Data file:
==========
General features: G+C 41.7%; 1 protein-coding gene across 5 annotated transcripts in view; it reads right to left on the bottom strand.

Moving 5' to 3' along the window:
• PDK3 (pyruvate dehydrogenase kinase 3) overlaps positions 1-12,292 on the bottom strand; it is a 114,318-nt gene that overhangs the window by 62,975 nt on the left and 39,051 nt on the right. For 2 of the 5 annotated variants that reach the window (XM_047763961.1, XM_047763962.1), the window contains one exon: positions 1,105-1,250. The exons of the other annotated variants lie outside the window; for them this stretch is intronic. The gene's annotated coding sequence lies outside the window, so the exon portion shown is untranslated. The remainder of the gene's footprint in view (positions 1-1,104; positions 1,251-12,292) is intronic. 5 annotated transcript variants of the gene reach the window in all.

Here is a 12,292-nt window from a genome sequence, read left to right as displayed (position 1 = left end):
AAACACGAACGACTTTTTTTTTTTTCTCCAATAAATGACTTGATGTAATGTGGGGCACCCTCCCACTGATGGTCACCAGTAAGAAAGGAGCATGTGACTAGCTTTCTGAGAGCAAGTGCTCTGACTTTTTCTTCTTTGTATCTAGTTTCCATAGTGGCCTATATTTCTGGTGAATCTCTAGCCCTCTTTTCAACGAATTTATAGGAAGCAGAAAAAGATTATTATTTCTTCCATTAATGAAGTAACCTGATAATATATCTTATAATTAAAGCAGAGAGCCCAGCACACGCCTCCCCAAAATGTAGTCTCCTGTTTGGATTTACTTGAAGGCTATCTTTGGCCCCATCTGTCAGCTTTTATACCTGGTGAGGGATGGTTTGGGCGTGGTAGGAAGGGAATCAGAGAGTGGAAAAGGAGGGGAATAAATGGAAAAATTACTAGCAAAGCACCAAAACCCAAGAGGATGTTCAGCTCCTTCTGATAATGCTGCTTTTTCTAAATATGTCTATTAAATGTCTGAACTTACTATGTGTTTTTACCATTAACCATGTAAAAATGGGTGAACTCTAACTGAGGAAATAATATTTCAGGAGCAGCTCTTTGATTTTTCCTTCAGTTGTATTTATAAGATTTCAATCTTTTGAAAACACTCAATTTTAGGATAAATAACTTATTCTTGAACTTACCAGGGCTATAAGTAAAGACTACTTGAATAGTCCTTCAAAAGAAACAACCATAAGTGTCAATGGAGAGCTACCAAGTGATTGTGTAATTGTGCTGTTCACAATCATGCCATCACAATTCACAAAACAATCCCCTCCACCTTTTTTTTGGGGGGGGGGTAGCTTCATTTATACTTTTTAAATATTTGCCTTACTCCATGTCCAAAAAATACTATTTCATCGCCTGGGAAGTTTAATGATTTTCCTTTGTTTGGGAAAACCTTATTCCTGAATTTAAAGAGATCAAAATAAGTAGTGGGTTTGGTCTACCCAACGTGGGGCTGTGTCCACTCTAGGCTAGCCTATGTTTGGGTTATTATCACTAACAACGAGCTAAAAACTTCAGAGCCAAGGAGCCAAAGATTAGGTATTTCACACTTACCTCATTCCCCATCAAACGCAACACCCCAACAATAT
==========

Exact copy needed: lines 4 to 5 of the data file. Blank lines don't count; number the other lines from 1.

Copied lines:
Here is a 12,292-nt window from a genome sequence, read left to right as displayed (position 1 = left end):
AAACACGAACGACTTTTTTTTTTTTCTCCAATAAATGACTTGATGTAATGTGGGGCACCCTCCCACTGATGGTCACCAGTAAGAAAGGAGCATGTGACTAGCTTTCTGAGAGCAAGTGCTCTGACTTTTTCTTCTTTGTATCTAGTTTCCATAGTGGCCTATATTTCTGGTGAATCTCTAGCCCTCTTTTCAACGAATTTATAGGAAGCAGAAAAAGATTATTATTTCTTCCATTAATGAAGTAACCTGATAATATATCTTATAATTAAAGCAGAGAGCCCAGCACACGCCTCCCCAAAATGTAGTCTCCTGTTTGGATTTACTTGAAGGCTATCTTTGGCCCCATCTGTCAGCTTTTATACCTGGTGAGGGATGGTTTGGGCGTGGTAGGAAGGGAATCAGAGAGTGGAAAAGGAGGGGAATAAATGGAAAAATTACTAGCAAAGCACCAAAACCCAAGAGGATGTTCAGCTCCTTCTGATAATGCTGCTTTTTCTAAATATGTCTATTAAATGTCTGAACTTACTATGTGTTTTTACCATTAACCATGTAAAAATGGGTGAACTCTAACTGAGGAAATAATATTTCAGGAGCAGCTCTTTGATTTTTCCTTCAGTTGTATTTATAAGATTTCAATCTTTTGAAAACACTCAATTTTAGGATAAATAACTTATTCTTGAACTTACCAGGGCTATAAGTAAAGACTACTTGAATAGTCCTTCAAAAGAAACAACCATAAGTGTCAATGGAGAGCTACCAAGTGATTGTGTAATTGTGCTGTTCACAATCATGCCATCACAATTCACAAAACAATCCCCTCCACCTTTTTTTTGGGGGGGGGGTAGCTTCATTTATACTTTTTAAATATTTGCCTTACTCCATGTCCAAAAAATACTATTTCATCGCCTGGGAAGTTTAATGATTTTCCTTTGTTTGGGAAAACCTTATTCCTGAATTTAAAGAGATCAAAATAAGTAGTGGGTTTGGTCTACCCAACGTGGGGCTGTGTCCACTCTAGGCTAGCCTATGTTTGGGTTATTATCACTAACAACGAGCTAAAAACTTCAGAGCCAAGGAGCCAAAGATTAGGTATTTCACACTTACCTCATTCCCCATCAAACGCAACACCCCAACAATAT